International Testing Agency Acknowledges Chinese Case As Accelerated Pre-Paris Plan Kicks Off

As it enters the final stage of its pre-Paris testing program, the International Testing Agency (ITA) acknowledged the Chinese doping case that rocked the sporting world last month.

The ITA launched its pre-Games program in October 2023, and with the Olympics two months away, the final phase of the testing protocol kicks off during which the ITA “ramps up to focus on high-risk sports & athletes and supports global anti-doping efforts ahead of the Olympic Games.”

In detailing the specifics of the two-month ramp-up in testing on Thursday, the ITA said it has collaborated with World Aquatics to adapt its testing activities to “reinforce independent and intelligence-led testing activities on all high-risk swimmers worldwide” after news that 23 Chinese swimmers tested positive in 2021 came to light in April.

“The ITA is taking due consideration to the current situation regarding Chinese swimmers,” the ITA said. “While neither the ITA nor its partner World Aquatics have come across any evidence that would suggest that a cover-up or a manipulation of the anti-doping process took place as some media reports suggest, the ITA has nonetheless taken the recent concerns over the matter into account.

“To ensure the credibility of the Games and reinforce the trust that the athlete community places in the global anti-doping system, the ITA decided, with the full support of World Aquatics, to adapt its testing plans to further reinforce independent and intelligence-led testing activities on all high-risk swimmers worldwide in this sensitive period ahead of the Games.

“This further reinforcement follows work carried out by the ITA on behalf of World Aquatics to increase these independent and intelligence-led testing activities on high-risk swimmers over the past three years.”

The ITA, not the World Anti-Doping Agency (WADA), has the testing responsibility for more than 80% of the summer Olympic federations, and thus has implemented increased testing efforts for “high-risk” sports and National Olympic Committees.

“This risk is determined by several variables, of which the combination of the National Olympic Committee (NOC) to which they belong and their discipline is one of the determining factors,” the ITA said.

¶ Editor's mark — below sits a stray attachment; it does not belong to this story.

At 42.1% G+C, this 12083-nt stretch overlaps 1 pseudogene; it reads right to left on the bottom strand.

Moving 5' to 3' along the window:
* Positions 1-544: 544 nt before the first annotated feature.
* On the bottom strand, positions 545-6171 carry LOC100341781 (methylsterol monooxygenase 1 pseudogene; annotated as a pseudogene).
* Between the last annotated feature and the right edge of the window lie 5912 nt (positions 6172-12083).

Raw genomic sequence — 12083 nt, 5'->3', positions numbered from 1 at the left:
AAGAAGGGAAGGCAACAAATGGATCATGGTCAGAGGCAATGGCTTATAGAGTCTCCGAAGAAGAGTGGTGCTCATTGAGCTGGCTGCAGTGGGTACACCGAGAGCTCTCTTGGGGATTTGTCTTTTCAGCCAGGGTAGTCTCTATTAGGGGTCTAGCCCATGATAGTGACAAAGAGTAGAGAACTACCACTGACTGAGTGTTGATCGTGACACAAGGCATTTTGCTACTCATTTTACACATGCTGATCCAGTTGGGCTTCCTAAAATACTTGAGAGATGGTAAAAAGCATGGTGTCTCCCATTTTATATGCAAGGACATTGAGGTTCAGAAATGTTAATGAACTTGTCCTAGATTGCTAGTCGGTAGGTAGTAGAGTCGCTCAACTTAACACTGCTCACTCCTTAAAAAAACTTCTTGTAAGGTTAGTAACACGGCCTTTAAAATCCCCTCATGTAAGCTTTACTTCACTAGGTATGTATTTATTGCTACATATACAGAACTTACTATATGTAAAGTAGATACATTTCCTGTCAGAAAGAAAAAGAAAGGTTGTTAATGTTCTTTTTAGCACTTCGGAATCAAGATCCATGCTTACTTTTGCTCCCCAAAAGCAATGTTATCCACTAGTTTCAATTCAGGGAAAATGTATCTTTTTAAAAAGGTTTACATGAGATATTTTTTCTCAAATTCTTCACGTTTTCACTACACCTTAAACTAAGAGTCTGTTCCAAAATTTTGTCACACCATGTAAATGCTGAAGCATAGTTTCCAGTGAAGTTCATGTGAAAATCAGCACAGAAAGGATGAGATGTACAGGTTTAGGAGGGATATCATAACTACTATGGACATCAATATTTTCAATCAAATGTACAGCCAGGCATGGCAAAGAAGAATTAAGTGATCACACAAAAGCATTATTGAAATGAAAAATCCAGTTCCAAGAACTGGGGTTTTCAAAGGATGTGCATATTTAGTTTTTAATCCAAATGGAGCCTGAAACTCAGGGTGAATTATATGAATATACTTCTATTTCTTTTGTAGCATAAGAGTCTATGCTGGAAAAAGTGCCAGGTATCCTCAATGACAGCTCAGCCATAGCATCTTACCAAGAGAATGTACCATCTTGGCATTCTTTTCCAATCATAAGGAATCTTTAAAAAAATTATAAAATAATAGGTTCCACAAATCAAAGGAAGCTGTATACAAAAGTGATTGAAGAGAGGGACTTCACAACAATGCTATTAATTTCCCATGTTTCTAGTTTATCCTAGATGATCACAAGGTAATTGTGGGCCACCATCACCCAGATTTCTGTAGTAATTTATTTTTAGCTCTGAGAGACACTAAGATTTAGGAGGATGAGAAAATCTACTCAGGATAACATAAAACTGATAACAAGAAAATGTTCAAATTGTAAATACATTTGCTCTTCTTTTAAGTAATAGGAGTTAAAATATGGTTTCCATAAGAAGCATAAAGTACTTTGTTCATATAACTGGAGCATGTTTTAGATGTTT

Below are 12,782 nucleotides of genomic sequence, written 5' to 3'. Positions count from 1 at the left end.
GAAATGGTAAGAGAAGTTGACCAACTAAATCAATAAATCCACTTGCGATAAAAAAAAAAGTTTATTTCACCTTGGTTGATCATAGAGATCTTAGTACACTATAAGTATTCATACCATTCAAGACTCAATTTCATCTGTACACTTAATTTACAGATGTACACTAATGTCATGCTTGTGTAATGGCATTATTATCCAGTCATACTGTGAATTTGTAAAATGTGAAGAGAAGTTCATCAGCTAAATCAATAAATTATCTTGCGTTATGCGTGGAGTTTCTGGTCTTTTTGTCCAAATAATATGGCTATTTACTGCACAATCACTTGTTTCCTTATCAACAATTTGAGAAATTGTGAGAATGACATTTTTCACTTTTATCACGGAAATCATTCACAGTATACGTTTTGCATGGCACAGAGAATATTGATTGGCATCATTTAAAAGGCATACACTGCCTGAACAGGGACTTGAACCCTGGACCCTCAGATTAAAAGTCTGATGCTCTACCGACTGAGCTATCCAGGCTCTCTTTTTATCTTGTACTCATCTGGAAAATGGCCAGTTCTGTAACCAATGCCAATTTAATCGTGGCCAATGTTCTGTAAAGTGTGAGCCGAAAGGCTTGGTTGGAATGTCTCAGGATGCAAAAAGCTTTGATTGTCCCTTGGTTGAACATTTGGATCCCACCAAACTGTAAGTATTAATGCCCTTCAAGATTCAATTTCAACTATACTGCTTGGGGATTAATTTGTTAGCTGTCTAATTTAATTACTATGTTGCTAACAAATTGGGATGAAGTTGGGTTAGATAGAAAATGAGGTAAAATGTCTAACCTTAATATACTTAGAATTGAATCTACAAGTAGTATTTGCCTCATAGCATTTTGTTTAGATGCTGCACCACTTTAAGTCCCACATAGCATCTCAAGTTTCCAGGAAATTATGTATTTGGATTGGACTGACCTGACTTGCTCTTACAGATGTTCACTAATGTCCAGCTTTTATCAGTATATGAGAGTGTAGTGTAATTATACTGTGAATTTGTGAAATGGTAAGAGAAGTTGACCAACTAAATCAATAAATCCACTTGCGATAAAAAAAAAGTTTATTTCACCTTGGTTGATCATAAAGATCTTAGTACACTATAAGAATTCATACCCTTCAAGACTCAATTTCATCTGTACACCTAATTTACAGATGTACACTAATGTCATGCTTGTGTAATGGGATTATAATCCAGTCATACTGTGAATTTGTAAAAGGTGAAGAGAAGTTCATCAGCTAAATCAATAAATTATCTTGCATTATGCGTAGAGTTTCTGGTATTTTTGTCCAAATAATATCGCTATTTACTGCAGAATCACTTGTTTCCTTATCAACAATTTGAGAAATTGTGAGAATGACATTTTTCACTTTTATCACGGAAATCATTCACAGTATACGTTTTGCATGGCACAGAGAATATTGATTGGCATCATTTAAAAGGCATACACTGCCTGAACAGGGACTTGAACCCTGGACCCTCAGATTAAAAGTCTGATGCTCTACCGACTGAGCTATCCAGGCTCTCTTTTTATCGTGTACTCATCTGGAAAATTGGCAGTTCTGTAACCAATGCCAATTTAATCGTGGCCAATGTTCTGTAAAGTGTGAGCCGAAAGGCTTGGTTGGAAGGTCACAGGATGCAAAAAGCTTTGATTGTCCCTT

“[A] minimum of three targeted doping controls [are to] be performed on high-risk athletes from the beginning of the year until the Games begin: over 50% of these high-risk athletes have already been tested at least once. 7% have been tested three times and a further 7% have been tested more than three times. As the majority of the tests will take place in the next 70 days, this can be seen as a positive trend in this area. More than two-thirds of these doping tests on high-risk athletes were carried out by NADOs, and around one-third by IFs.”

The agency also specifically noted that testing is in place for individual neutral athletes from Russia and Belarus who will participate in Paris.

“The ITA also continues to implement doping controls on Russian and Belarusian athletes potentially participating in the Games as individual neutral athletes (AIN) for the sports it is responsible for using independent doping control officers outside of the country.”

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29 days ago

When the barn Burns down, one doesn’t really worry about what else remains. And that is exactly what has happened in the case of the Chinese swimmers who all tested positive because they accidentally went to the wrong restaurant at the wrong time, ate the same food and well . . . .whatever.
I wish I could believe in the efficiency and efficacy of these tests, but sorry. . . . I don’t.

About James Sutherland

James Sutherland

James swam five years at Laurentian University in Sudbury, Ontario, specializing in the 200 free, back and IM. He finished up his collegiate swimming career in 2018, graduating with a bachelor's degree in economics. In 2019 he completed his graduate degree in sports journalism. Prior to going to Laurentian, James swam …

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